For what value of i does while(i==i+1) {} loop forever?

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I ran cross this puzzler from an advanced programming course at a UK university exam.

Consider the following loop, in which i is, so far, undeclared:

while(i == i + 1) {} 

Find the definition of i, that precedes this loop, such that the while loop continues for ever.

The next question, which asked the same question for this code snippet:

while(i != i) {} 

was obvious to me. Of course in this other situation it is NaN but I am really stuck on the prior one. Does this have to do with overflow? What would cause such a loop to loop for ever in java?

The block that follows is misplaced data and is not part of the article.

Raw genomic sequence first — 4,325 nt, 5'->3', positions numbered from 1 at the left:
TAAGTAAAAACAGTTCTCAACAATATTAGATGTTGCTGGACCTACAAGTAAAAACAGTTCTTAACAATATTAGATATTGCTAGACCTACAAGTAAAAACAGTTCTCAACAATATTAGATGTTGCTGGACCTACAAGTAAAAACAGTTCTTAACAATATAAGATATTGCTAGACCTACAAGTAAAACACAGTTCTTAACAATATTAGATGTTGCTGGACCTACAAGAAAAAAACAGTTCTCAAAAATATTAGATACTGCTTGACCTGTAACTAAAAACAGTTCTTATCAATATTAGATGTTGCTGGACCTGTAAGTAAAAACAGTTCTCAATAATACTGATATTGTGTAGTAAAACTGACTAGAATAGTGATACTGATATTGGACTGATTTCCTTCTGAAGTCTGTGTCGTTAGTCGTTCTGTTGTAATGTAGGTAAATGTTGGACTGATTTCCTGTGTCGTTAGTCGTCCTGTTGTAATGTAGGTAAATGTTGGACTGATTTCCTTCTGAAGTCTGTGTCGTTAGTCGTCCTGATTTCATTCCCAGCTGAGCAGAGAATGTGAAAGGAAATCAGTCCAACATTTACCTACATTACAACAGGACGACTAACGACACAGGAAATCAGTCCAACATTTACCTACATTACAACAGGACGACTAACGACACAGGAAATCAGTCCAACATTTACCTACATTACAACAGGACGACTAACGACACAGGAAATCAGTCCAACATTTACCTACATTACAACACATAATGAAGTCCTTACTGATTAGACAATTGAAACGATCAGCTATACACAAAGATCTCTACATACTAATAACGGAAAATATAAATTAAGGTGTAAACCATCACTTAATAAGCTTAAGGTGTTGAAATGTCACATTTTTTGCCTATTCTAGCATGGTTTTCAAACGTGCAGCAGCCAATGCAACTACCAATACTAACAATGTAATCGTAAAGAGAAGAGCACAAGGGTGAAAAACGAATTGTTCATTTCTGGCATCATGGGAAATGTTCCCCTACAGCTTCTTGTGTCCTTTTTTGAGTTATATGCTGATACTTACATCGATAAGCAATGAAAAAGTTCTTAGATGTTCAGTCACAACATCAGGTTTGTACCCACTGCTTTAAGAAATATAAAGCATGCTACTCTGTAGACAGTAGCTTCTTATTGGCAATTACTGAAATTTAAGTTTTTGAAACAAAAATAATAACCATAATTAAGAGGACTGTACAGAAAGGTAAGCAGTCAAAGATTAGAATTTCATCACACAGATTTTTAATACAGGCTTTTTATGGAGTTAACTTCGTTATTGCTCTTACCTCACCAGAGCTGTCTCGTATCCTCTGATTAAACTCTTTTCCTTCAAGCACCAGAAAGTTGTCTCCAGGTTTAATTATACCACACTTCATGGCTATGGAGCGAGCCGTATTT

There are several options:

double i = Double.POSITIVE_INFINITY; 

or

double i =  Double.NEGATIVE_INFINITY; 

or

double i = Double.MAX_VALUE; 

There are actually many double values that produce this behavior. I didn't even have to use special values such as POSITIVE_INFINITY. The double type has limited precision, so if you take a large enough double value (such as (1000000000000000000.0), adding 1 to it will result in the same number. That's the same reason Double.MAX_VALUE produces this behavior.

For POSITIVE_INFINITY and NEGATIVE_INFINITY, it's just the behavior of these constants, which happens to make sense - adding a finite value to an infinite value should result in an infinite value.

This is defined in 15.18.2. Additive Operators (+ and -) for Numeric Types:

The sum of an infinity and a finite value is equal to the infinite operand.

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